The entire budget of expenditure was voted by the Chamber of Peers on Friday, by 95 to 18. Marshal Soult assured the House that the army should be reduced by 60,000 men on the 1st July. The only item which provoked a discussion was that for the expenses in Algeria. Baron Mounier made an energetic protest against the cruel mode of warfare called razzia, destroying people and their habitations and grounds. Marshal Soult said that war had lately been conducted in a more humane manner, and arrangements had been made for an ex- change of prisoners. Paris, it is hinted in high quarters, is soon again to become the scene of festivity in consequence of the marriage of a member of the Royal Family. The exalted personage alluded to is not the Prince de Join- ville with a Princess of Holland, but the Princess Clementine with the brother of Prince Albert, consort of the Queen of England. The King and Queen of the Belgians are to grace the nuptials with their presence. Their Majesties are expected in Paris in about a month hence, and preparations are already commenced for their reception at the Tuile- rtes.—Galignanis Messenger, June 22.

The French papers of Wednesday mention a report that some doubt existed whether the Pope might not throw difficulties in the way of the marriage.

Advices from Madrid have been received to the 16th instant.

Queen Christina had returned an unfavourable reply to the requests of the Ministry that she would relinquish the guardianship of Queen Isabella the Second. Without giving a positive refusal, she had attached such conditions to her adhesion to the Ministerial proposition, that the Government could not possibly accept them.

The Committee of the Chamber of Deputies, to which the question of the guardianship had been referred, presented its report on the 13th. The Committee was of opinion that the Queen Dowager, not residing in Spain, could not discharge the functions of Guardian to Queen Isa- bella; and that, the office being now vacant, the Government should call a meeting of both Houses for the purpose of appointing a successor to her Majesty. It was believed that M. Arguelles would be elected Guardian. It was said that the Cortes would be prorogued on the 1st day of July, the Ministry intending to demand first an authorization to levy the taxes for the rest of the year. The next session is to open on the 15th October.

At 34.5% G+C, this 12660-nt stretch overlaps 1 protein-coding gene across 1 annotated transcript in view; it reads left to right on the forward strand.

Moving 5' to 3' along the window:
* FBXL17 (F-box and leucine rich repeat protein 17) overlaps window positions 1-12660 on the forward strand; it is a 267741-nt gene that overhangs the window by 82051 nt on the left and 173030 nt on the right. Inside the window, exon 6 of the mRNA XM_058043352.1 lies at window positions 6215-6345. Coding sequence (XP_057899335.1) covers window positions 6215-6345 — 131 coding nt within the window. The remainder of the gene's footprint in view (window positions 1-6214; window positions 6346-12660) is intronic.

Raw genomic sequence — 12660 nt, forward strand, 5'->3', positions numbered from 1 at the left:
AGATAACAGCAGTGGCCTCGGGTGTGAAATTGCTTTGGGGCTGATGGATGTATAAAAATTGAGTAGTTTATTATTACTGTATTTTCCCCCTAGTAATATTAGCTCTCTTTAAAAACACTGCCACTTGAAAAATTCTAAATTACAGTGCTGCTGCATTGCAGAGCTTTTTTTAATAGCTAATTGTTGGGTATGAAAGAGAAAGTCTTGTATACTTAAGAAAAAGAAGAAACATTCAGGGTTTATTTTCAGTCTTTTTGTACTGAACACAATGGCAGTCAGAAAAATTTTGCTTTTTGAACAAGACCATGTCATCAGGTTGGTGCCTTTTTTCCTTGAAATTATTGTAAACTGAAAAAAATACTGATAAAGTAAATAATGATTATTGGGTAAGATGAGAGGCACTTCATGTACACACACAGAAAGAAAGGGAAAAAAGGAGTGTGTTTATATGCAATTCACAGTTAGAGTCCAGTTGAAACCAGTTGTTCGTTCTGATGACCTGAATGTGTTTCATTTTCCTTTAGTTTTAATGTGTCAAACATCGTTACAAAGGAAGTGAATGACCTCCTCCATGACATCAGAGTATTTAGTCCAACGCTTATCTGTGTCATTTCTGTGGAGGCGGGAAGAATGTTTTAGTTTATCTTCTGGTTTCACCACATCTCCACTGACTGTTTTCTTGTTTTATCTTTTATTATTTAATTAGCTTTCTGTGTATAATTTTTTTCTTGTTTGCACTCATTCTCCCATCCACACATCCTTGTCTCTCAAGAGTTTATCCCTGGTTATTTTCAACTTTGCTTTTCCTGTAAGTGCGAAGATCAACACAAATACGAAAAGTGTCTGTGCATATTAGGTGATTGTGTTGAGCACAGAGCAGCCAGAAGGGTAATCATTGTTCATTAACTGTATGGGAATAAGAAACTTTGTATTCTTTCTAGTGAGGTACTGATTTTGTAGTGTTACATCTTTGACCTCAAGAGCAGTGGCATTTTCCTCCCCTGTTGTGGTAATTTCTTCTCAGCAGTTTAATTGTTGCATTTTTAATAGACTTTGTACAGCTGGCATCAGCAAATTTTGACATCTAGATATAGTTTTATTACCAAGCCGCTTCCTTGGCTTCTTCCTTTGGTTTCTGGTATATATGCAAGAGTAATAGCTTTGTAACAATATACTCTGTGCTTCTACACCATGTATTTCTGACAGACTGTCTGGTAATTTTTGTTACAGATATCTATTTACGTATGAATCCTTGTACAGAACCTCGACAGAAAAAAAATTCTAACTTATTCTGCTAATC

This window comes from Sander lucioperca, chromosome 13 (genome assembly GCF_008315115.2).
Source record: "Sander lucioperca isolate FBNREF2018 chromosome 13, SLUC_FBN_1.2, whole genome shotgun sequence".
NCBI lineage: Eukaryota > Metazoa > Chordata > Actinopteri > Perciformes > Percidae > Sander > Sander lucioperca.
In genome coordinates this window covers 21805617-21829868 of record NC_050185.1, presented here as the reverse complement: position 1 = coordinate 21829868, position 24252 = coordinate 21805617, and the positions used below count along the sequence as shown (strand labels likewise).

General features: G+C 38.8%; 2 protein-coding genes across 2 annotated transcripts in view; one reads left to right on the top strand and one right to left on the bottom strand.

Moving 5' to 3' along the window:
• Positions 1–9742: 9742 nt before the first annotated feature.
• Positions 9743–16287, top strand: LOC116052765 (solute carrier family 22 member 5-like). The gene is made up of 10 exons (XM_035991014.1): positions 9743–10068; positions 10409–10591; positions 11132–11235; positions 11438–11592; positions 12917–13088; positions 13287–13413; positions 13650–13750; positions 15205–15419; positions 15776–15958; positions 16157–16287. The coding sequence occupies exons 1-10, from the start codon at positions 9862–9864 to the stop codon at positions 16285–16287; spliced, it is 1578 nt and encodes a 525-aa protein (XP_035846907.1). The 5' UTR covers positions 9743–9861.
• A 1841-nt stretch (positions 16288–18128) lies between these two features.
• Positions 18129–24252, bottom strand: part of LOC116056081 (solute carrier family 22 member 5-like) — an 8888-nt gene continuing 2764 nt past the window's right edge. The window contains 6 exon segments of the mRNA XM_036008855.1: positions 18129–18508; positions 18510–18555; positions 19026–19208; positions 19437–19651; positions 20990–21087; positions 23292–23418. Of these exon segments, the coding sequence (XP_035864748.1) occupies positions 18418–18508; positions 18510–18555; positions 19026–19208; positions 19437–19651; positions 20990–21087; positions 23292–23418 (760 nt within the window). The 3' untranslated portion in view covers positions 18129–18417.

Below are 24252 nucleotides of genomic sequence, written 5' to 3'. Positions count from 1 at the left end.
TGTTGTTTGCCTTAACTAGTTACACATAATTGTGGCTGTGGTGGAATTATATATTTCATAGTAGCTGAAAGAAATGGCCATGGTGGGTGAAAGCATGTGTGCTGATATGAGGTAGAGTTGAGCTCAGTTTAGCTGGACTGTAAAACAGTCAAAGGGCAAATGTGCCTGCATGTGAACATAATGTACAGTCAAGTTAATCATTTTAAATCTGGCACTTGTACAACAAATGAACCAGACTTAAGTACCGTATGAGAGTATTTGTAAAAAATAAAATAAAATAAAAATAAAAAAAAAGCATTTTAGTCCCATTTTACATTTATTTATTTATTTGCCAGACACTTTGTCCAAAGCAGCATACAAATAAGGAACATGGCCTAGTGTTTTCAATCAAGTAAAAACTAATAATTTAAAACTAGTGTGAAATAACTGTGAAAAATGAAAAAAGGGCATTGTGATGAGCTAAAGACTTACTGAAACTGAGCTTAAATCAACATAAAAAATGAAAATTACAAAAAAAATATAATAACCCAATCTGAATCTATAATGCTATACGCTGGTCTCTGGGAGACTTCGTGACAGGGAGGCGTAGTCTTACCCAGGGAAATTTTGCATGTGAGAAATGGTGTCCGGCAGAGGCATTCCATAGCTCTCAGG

The Lisbon mail brings intelligence to the 14th instant. A decree of the 9th had appointed the following Ministry—President of the Council and Minister of the Home Department, Senhor Aguiar ; Foreign Affairs, Senhor R. F. Magalhaes ; Justice, Senhor C. Cabral ; Finance, Senhor Avila ; War, Conde de Villa Real ; Marine and Colonies, Senhor Pestana. The Duke of Terceira is appointed Military Governor of Lisbon, and Don Carlos el.e Mascaranhas Commander of the Municipal Guard. This Ministry is said to be of a decided Chartist character, and it may be expected to have a considerable majority in both Chambers.

The Ministry had clissolved the national battalions organized by the late War Minister.

Accounts from Constantinople of the 2d instant state, that on the preceding day a firman, with the unalterable ultimatum of the Porte, containing the three concessions recommended to the Sultan by the Four Powers, had' been despatched to Alexandria. The latest news from Bulgaria and Macedonia was of an unfavourable character.

From Athens we learn the curious fact that the King Queen, and Court, were warmly supporting the Candiots. So menacing was the aspect of affairs there, that Admiral Stopford had placed two ships of war at the disposal of our Minister, Sir E. Lyons.

The following is the reply of Mehemet Ali to an address recently presented to him from the merchants and bankers of London— "The undersigned is expressly charged by his Highness the Viceroy to testify to the merchants, bankers, and other persons of consideration in the city of London, the satisfaction felt on reading the address they have kindly directed to him.